By Bishop Edward J. Burns
Southeast Alaska Catholic newspaper – May 2014

Blessings to you this Easter season. During this season we focus on the good news of salvation won for us by Jesus’ death on the cross and we celebrate the joy of new life as we share in the resurrection of Christ from the dead. Let us never lose sight of these great gifts – salvation in Christ and the hope it brings us, even in the midst of suffering and sorrow.

As I write this column I am affected by sad news on a couple of different fronts. First of all, this past week I learned of the tragic deaths of two Alaskan State Troopers in the line of duty. Such an event is reminiscent of the unfortunate deaths of the two police officers in Hoonah a couple of years ago. These men offered their lives in public service for the common good and for peace in our communities. All of us ache as we think of their loved ones and how they will face the future trying to cope with their loss. As a community of believers we offer our prayers for these fallen officers and troopers and for their families.

Secondly, I learned while getting on a flight this morning that my uncle, Albert Milono, died at the age of 96. He married my Dad’s older sister, Margaret Mary Burns. Our families spent many Christmases together and visiting with him on my trips back home was always a part of my itinerary. Just recently I had the chance to celebrate the sacraments and pray with him on a trip to the East Coast. He served in World War II and treasured going to Mass at the Motherhouse of the Sisters of St. Joseph. My cousin told me that as he was drifting in and out of consciousness he would have flashbacks of the war.  l have a picture of General Douglas MacArthur pinning an award to his chest. He lived a full life and I am blessed that he was a part of mine.

In the course of the communications with my cousin during the boarding process on my flight to Sitka I received a text message that a friend of mine died unexpectedly. The family member who texted me was pleading for prayers and indicated that they were all distraught.

None of us are exempt from facing tragedy, evil, suffering or death. But facing these moments with the sure and certain hope of the resurrection offers a path for healing and comfort. Christ’s promise to the Apostles that He would rise from the dead was fulfilled. He also told His disciples that they would share in His resurrection. He fulfilled His promise of forgiveness by washing away our sins in His own blood. God demonstrated His love for us by sending His only Son to suffer and die – so that through our moments of suffering and death we might have life with Him. That is to say, God never intended that we suffer and die, but when we do, He fills those moments with His love and presence. In our moments of suffering we are able to be one with Him in His love for us and we are able to be one with Christ and His Blessed Mother as we share in the suffering they experienced on Calvary.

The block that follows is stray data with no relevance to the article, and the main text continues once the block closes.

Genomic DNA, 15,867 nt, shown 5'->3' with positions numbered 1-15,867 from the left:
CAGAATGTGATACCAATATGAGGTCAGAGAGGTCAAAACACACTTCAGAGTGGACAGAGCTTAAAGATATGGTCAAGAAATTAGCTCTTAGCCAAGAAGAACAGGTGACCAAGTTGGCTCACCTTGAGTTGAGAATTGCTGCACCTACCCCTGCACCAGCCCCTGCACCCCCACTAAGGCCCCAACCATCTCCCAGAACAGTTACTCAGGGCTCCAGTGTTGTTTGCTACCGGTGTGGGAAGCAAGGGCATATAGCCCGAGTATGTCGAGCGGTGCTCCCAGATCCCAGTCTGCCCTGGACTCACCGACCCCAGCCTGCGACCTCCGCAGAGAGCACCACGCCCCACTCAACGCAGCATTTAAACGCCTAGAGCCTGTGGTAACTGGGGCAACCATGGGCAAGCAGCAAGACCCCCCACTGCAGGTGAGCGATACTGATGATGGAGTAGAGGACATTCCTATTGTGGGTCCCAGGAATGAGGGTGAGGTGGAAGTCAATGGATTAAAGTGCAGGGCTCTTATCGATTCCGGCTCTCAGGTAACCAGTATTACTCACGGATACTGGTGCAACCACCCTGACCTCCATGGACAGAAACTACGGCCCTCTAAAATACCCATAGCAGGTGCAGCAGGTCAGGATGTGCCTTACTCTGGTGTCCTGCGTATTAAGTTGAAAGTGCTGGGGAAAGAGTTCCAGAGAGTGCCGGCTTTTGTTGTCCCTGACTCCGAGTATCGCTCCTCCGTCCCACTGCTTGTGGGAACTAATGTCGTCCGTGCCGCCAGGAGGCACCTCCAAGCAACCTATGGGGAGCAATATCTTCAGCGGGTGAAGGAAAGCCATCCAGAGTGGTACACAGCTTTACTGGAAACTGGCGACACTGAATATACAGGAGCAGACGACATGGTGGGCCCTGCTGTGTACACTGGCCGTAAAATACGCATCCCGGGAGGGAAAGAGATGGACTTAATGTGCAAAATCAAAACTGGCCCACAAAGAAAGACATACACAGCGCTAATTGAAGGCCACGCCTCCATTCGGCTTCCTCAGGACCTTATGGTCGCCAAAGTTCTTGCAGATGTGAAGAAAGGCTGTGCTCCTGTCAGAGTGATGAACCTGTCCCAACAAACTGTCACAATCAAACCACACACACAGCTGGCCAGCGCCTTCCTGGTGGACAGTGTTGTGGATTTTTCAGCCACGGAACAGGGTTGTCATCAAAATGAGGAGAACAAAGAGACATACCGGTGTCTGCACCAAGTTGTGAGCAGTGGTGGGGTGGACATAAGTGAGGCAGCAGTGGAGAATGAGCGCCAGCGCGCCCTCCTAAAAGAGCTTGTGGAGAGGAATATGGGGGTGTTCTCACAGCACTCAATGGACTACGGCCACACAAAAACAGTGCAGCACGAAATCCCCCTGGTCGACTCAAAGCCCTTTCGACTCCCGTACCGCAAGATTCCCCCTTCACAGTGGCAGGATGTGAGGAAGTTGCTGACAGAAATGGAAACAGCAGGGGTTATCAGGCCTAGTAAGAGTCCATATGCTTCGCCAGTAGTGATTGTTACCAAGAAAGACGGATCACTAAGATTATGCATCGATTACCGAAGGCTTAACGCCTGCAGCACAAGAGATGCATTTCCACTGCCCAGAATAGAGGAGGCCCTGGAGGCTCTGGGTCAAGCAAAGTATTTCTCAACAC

My heart and prayers go out for people who do not believe in the eternal salvation promised by Christ – those who have no hope in the face of tragedy, evil, suffering, and death. For some, the good news of forgiveness and life after death seems too good to be true, and so, they fail to believe.

But for us who believe, our hope in Christ is foundational for our lives. We know that we don’t have all the answers about Christ’s paschal mystery – that is why we call it faith. If we had all the answers, we’d call it science. Our faith in Jesus Christ is that he fulfilled his promise to the early Apostles – and continued to fulfill His promises as He bestowed upon them the gifts of the Holy Spirit as we see in their experience of Pentecost.

As I write this article on my flight to Sitka, I’m mindful of the purpose of this trip – to confer the Sacrament of Confirmation upon 22 young people at St. Gregory Parish. As you know, Confirmation celebrates the descent of the gifts of the Holy Spirit upon those who are confirmed. Confirmation is another opportunity to participate in the promises of Christ. I pray that the young confirmandi will always know the presence of The Lord in their lives – whether in the bestowal of His gifts or in the midst of pain and sorrow.

This message of hope is not for us to keep to ourselves; we are called to share the Good News, especially to those in need. During this Easter season and throughout our lives, let us proclaim what we have come to believe and know… tragedy, evil, suffering and death will not have the last word.